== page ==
Partner Jill Kahn Marshall Quoted in Law360 Articles on Important Employment Law Cases in 2020 and What To Watch for in 2021
Law360 recently reached out to Partner Jill Kahn Marshall for comment on the articles, “Landmark LGBTQ Decision Tops 2020’s Biggest Bias Rulings” and “4 Religious Liberty Cases Attorneys Should Watch In 2021,” analyzing important Supreme Court rulings in 2020 and upcoming cases for the new year.
Jill discussed the matter Our Lady of Guadalupe School v. Morrissey-Berru , in which two parochial school teachers pursued Title VII claims for discrimination against the schools where they worked. The justices ruled that due to the “ministerial exception,” a legal doctrine that provides certain exceptions from anti-discrimination laws to religious employers, these teachers could not pursue their claims. The Court held that in analyzing such claims, courts should put a primary focus on the nature of the employees’ duties and whether these duties have a religious component. Jill states, “I think the implications here are whether the next case will take the exception further,” and notes that Supreme Court observers are casting an eye to see how the current court will handle future cases involving religious institutions.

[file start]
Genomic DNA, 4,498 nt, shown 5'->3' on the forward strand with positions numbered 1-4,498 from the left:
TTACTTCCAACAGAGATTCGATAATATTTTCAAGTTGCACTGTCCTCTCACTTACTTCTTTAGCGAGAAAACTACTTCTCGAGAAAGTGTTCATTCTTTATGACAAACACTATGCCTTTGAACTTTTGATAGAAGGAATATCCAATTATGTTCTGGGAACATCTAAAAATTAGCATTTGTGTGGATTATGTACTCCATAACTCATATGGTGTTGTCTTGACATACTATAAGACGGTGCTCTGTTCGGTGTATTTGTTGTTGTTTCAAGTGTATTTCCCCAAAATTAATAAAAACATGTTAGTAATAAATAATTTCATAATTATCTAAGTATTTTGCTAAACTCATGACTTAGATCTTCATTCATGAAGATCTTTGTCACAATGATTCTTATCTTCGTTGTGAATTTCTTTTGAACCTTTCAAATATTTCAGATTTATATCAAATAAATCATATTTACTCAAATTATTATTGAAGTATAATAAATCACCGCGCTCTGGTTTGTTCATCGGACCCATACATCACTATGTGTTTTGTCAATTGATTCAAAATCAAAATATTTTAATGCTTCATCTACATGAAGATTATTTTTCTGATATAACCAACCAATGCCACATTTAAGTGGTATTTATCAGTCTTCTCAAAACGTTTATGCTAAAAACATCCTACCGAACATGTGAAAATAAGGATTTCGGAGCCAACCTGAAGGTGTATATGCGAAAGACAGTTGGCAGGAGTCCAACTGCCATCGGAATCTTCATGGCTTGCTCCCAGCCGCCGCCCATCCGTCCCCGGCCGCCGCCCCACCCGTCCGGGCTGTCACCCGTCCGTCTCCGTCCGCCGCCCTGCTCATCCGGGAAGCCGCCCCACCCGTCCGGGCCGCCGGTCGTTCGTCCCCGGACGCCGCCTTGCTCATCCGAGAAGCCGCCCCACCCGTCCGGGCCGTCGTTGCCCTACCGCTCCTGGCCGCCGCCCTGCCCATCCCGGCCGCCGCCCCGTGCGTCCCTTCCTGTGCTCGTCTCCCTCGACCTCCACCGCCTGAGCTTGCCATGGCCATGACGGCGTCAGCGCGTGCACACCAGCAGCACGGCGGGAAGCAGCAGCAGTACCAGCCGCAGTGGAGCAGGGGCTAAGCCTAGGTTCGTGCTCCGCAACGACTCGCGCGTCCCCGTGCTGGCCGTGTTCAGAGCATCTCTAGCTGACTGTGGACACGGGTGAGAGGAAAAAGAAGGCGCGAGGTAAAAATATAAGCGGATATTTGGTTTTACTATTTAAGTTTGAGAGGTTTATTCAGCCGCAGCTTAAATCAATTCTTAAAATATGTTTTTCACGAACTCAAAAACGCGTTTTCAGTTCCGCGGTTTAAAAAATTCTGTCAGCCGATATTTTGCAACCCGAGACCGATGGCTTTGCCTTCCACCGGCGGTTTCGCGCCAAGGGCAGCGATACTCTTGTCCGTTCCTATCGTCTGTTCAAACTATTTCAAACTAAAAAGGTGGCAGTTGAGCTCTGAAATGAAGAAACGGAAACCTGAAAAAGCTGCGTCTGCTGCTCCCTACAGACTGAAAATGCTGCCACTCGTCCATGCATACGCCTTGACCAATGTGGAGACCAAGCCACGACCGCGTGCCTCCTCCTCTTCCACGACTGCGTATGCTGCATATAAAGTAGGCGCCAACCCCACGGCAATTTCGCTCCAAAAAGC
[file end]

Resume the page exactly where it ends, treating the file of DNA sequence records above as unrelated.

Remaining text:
Jill also discusses a case filed by the EEOC against Kroger Co., in which two Christian workers were allegedly fired from an Arkansas store due to their refusal to wear a company apron with a rainbow heart on it, on the grounds that the rainbow logo supported the LGBTQIA+ lifestyle and therefore contradicted their religious beliefs. The EEOC has charged Kroger with violating Title VII by terminating these employees due to their religion. Jill states, “I think it will be interesting to see what the court does because the burden on the employer in this case is actually pretty low to show that they don’t need to provide a religious accommodation. They just really need to show it has a more than a minimal impact on the workplace. Under the [Americans with Disabilities Act] there’s a much higher standard for undue hardship, but under Title VII it’s pretty low.” Kroger Co. claims that the heart logo on their aprons has nothing to do with the LGBTQIA+ community but rather reflects their core values set forth in a 2019 marketing campaign. The company said it has a separate Kroger PRIDE logo that was not displayed on the aprons in question.
To learn more, read “Landmark LGBTQ Decision Tops 2020’s Biggest Bias Rulings” and “4 Religious Liberty Cases Attorneys Should Watch In 2021.”